Clay Kemper Perkins is a physicist, philanthropist, and collector of Manhattan Project artifacts and replicas. In this interview, he discusses his vast collection of weapons and how he became interested in nuclear weapons and Manhattan Project history. He describes some of the stand-out pieces in his collection, including the safety plug used in the Little Boy atomic bomb on the Hiroshima mission and a full-scale replica of Little Boy. He also explains the role of high-speed cameras in the Trinity Test and the “pin domes” that Manhattan Project scientists experimented with for the implosion bomb. Perkins also discusses his philanthropic contributions to the Los Alamos Historical Society, including his purchase and gift of the Hans Bethe House.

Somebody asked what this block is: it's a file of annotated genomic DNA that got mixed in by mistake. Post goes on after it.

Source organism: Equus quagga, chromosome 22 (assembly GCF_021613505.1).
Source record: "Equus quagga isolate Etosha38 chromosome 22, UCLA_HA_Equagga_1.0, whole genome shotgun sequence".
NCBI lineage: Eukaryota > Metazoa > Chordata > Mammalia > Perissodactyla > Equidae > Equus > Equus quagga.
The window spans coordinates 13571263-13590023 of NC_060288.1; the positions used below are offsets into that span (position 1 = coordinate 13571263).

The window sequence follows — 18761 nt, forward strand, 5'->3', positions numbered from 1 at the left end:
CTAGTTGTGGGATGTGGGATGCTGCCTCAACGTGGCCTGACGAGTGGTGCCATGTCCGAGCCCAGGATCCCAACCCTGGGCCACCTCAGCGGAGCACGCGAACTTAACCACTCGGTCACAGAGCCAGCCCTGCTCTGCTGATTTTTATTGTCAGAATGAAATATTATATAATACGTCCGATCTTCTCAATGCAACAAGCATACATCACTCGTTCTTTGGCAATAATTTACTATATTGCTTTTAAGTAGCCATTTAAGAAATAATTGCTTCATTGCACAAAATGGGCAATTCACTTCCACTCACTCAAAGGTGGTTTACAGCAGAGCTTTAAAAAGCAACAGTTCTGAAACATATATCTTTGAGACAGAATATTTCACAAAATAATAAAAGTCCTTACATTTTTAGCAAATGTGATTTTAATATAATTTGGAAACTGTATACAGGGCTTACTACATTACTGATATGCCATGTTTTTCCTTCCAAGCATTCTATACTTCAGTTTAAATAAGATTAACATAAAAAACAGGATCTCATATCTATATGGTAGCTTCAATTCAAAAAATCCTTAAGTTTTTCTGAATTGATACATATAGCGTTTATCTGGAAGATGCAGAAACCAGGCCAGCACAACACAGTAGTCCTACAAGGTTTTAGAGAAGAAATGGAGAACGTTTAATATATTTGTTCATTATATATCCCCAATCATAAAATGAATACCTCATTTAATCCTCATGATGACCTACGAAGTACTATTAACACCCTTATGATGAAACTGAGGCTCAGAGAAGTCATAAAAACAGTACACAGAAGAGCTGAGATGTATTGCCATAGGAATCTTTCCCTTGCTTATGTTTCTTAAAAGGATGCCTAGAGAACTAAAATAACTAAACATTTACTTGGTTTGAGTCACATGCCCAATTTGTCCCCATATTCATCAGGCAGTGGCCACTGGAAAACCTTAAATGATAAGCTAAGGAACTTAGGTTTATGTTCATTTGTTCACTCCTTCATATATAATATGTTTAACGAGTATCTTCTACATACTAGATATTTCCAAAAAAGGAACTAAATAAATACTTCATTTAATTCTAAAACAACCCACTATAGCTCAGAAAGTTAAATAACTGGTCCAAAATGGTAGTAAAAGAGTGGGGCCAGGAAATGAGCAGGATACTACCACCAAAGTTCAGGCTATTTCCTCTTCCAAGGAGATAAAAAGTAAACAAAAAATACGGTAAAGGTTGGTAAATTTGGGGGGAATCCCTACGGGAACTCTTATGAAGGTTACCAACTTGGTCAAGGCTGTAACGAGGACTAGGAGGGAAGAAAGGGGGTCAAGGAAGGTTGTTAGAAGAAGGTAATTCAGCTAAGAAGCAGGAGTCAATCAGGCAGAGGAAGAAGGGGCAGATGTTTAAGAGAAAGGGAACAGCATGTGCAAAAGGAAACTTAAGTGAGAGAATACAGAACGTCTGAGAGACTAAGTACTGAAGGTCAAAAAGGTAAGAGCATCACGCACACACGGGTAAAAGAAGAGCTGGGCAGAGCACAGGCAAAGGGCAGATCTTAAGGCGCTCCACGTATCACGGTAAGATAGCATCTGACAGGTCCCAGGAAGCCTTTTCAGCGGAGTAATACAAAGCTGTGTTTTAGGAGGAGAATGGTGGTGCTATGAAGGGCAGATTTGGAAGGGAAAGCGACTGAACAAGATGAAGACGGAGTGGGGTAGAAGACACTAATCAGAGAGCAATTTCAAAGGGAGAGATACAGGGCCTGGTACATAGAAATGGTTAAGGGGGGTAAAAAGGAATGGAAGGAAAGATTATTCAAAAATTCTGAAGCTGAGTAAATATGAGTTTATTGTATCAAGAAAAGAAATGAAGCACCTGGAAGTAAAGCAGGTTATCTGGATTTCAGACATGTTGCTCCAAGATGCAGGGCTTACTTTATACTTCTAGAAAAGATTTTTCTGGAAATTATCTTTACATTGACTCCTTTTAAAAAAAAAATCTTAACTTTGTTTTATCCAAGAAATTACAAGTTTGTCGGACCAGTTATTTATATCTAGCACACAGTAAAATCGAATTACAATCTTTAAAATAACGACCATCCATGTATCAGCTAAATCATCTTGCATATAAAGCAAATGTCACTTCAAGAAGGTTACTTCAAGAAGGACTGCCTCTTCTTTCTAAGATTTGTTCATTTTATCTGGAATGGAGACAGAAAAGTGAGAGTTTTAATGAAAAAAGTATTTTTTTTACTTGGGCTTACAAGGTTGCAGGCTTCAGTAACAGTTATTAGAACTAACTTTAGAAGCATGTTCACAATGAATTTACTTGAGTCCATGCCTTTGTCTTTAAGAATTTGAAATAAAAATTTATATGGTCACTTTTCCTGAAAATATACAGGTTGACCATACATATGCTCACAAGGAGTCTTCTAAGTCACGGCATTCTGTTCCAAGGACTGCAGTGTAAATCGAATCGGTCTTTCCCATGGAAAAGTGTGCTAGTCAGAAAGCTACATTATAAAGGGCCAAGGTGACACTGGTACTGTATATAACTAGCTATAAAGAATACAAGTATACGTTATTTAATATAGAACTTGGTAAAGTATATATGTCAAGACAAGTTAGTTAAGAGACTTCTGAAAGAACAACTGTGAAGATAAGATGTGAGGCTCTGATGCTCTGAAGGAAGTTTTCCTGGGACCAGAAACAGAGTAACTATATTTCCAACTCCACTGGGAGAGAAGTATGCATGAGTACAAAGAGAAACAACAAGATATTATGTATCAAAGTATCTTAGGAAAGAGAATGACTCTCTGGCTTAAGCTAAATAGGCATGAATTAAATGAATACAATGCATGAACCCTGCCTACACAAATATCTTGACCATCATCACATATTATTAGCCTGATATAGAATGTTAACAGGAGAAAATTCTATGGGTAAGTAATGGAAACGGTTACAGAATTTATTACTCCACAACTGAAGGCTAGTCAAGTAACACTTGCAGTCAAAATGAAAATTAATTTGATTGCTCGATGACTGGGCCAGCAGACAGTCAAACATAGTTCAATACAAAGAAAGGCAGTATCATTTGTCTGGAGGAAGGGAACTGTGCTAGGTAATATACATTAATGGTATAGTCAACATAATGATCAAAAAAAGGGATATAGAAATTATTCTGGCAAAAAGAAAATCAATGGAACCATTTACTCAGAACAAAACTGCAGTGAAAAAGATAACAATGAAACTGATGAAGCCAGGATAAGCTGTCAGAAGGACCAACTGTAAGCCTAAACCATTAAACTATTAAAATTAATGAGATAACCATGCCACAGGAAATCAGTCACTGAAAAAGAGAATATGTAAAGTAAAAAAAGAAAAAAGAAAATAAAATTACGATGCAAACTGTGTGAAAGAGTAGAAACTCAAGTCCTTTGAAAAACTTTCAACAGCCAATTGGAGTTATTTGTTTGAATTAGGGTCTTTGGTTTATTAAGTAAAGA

Julie Melton’s Interview

Julie Melton is an author and expert on civil society, development, and democratization. She is the daughter of Manhattan Project historian David Hawkins and Frances Hawkins, the founder of the nursery school at Los Alamos. During the Manhattan Project, her family lived in the same four-family house as Victor and Ellen Weisskopf, who became some of their closest friends. In this interview, she shares her childhood memories of Los Alamos and anecdotes about prominent Manhattan Project scientists. She also describes her parents’ involvement in the Communist Party at Berkeley, where her father met J. Robert Oppenheimer. She concludes with a brief reflection on the frustrations of being a woman at Los Alamos.

Lee DuBridge’s Interview – Part 2